200' 300/18
100' 320/7

6) Undershoot Shear, tendency of the aircraft to undershoot the GS due to an initial lack of performance.

7) 75t


USMC seems surprisingly less pronounced in the older fleet MSN 1400 compared to the newer ones MSN 3500.
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Old 6th Feb 2013, 12:10
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My point was that you let the aircraft develop a sink rate of 1600fpm. Unless the speed suddenly dies in the @rse (you "lost" 25 knots over around 45 seconds [600ft at 750fpm, maybe less time because of your increased sink rate]; I wouldn't call that a really bad windshear), the A/THR isn't going to jam on a heap of power in a hurry. Now if you'd pulled back on the stick smartly to stay on the slope/maintain the approach sink rate (dunno what Vls is but say 150=750fpm) the speed would have dropped off at a greater rate and the ATS would have kicked in earlier.

In my machine, a significant undershoot shear corrected by a good pull on the stick would have the ATS (throttles here) jumping out of it's skin to correct the speed reduction.

I'm wondering if your A/THR would have reacted quicker if you'd reacted sooner to counteract the undershoot shear?
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Old 6th Feb 2013, 12:16
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If operating the A321 in wind-shear then use flap 3 and ensure you have 5kts on VLS in the approach page.

Then you should be fine.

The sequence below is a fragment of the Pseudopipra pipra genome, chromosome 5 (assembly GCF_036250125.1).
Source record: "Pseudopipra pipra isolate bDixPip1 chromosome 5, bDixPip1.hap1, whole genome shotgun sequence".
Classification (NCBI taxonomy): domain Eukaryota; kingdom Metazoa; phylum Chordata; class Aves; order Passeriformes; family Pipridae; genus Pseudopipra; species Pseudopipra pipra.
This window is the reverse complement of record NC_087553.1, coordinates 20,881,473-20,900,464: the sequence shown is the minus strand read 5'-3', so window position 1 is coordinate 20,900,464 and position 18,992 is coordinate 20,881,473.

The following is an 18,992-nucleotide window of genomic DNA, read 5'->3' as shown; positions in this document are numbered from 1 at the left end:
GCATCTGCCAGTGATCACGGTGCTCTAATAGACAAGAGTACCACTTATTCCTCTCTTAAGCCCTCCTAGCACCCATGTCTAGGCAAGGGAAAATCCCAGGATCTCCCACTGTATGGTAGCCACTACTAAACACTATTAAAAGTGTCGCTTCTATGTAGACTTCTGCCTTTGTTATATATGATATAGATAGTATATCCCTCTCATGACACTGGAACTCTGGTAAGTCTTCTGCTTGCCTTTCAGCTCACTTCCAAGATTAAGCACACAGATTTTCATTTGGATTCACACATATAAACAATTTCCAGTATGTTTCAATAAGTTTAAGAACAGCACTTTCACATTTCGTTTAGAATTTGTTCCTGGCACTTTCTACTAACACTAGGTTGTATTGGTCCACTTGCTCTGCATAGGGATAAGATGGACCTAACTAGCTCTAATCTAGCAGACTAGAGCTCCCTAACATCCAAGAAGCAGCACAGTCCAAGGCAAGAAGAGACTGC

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Old 6th Feb 2013, 15:07
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Flying a spankin' new 320 in moderate turbulance (almost every day) I tried a few times to leave everything hooked up. AP and AT. The last time I hit 2000 fpm at 1200 AGL. That was the last time I let the airplane fly in similar conditions. With me flying in the same conditions, I keep it within 200 fpm of target rate of descent, and closer on airspeed.

When conditions are smooth, I can't even come close to the accuracy of the aircrafts systems. But when the going gets rough, the organic stick actuator is better.

I also flew MSN 300-311 3 years ago. But in much more benign conditions. I don['t know how well they would do.

Airbus autothrust is really good. Much better than Boeing, including the 777. But lookup the limitations of the basic aircraft. Then look up the autoland limitations. The aircraft is much more capable with YOU operating the controls than the built in automation.
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Old 6th Feb 2013, 15:47
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According "Uncle Airbus" aka FCOM the autothrust system is an aid you may use to reduce your workload. If you are not satisfied with its performance you have to disengage it. All the "buses" I've flown so far, from MSN 71 to the brand new one last year (5xxx?) fly nicely without the computer messing around with the thrust. So at least for me it works fine.
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Old 6th Feb 2013, 18:04
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Hi Bula,